In this study, and effective monitoring and the investigation of treatment efficiency of pharmaceuticals from the influent and effluent of livestock wastewater treatment plant (WWTPs) and by-product with radiation processing by LC/ESI-MS/MS was performed. Thirteen pharmaceuticals including antibiotics, growth promoters and disinfectants were assayed from twelve WWTPs in South Korea. The established method could be used to determine low concentration levels of pharmaceuticals in environmental samples. From few influents of live-stock WWTPs, chlortetracycline and acetaminophen were detected with the highest concentration among the monitoring pharmaceuticals. And also lincomycin, sufathiazole, sulfamethazine, trimethoprim, acetyl salicylic acid, tylosin, glutaraldehyde and formaldehyde were detected from the influents of WWTPs

  16. Climate metrics and the carbon footprint of livestock products: where’s the beef?

    Science.gov (United States)

    Persson, U. Martin; Johansson, Daniel J. A.; Cederberg, Christel; Hedenus, Fredrik; Bryngelsson, David

    2015-03-01

    The livestock sector is estimated to account for 15% of global greenhouse gas (GHG) emissions, 80% of which originate from ruminant animal systems due to high emissions of methane (CH4) from enteric fermentation and manure management. However, recent analyses have argued that the carbon footprint (CF) of ruminant meat and dairy products are substantially reduced if one adopts alternative metrics for comparing emissions of GHGs—e.g., the 100 year global temperature change potential (GTP100), instead of the commonly used 100 year global warming potential (GWP100)—due to a lower valuation of CH4 emissions. This raises the question of which metric to use. Ideally, the choice of metric should be related to a climate policy goal. Here, we argue that basing current GHG metrics solely on temperature impact 100 years into the future is inconsistent with the current global climate goal of limiting warming to 2 °C, a limit that is likely to be reached well within 100 years. A reasonable GTP value for CH4, accounting for current projections for when 2 °C warming will be reached, is about 18, leading to a current CF of 19 kg CO2-eq. per kilo beef (carcass weight, average European system), 20% lower than if evaluated using GWP100. Further, we show that an application of the GTP metric consistent with a 2 °C climate limit leads to the valuation of CH4 increasing rapidly over time as the temperature ceiling is approached. This means that the CF for beef would rise by around 2.5% per year in the coming decades, surpassing the GWP based footprint in only ten years. Consequently, the impact on the livestock sector of substituting GTPs for GWPs would be modest in the near term, but could potentially be very large in the future due to a much higher (>50%) and rapidly appreciating CF.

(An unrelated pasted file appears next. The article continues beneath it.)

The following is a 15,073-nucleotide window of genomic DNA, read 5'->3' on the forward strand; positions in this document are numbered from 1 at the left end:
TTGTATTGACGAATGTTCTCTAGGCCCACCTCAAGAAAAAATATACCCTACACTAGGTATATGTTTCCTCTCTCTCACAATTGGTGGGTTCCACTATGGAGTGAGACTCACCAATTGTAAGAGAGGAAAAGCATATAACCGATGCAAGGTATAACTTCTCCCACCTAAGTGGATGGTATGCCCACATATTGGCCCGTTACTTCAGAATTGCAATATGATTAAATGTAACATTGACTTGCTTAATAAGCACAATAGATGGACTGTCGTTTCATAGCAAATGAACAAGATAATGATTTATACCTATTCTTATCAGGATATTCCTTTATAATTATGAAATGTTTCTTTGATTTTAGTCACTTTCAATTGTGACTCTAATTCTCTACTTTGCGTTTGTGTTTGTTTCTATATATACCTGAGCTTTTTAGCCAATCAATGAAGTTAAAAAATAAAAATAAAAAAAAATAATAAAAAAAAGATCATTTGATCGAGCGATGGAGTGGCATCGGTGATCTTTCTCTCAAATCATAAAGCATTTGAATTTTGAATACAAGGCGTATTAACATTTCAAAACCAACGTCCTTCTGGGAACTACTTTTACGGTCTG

17. Breeding Livestock. A Unit for Teachers of Vocational Agriculture. Production Agriculture Curriculum Materials Project.

    Science.gov (United States)

    O'Bryan, Robert C.

    Designed to provide instructional materials for use by vocational agriculture teachers, this unit on breeding livestock contains materials for use in teaching the importance of breeding, the physiology of livestock breeding, reproductive processes, sire selection, and breeding systems. Lessons on each of these competencies contain the following:…

  18. Challenges of conversion to organic livestock production in smallholder farms in kenya

    DEFF Research Database (Denmark)

    Odhong, Charles; Vaarst, Mette; Wahome, Raphael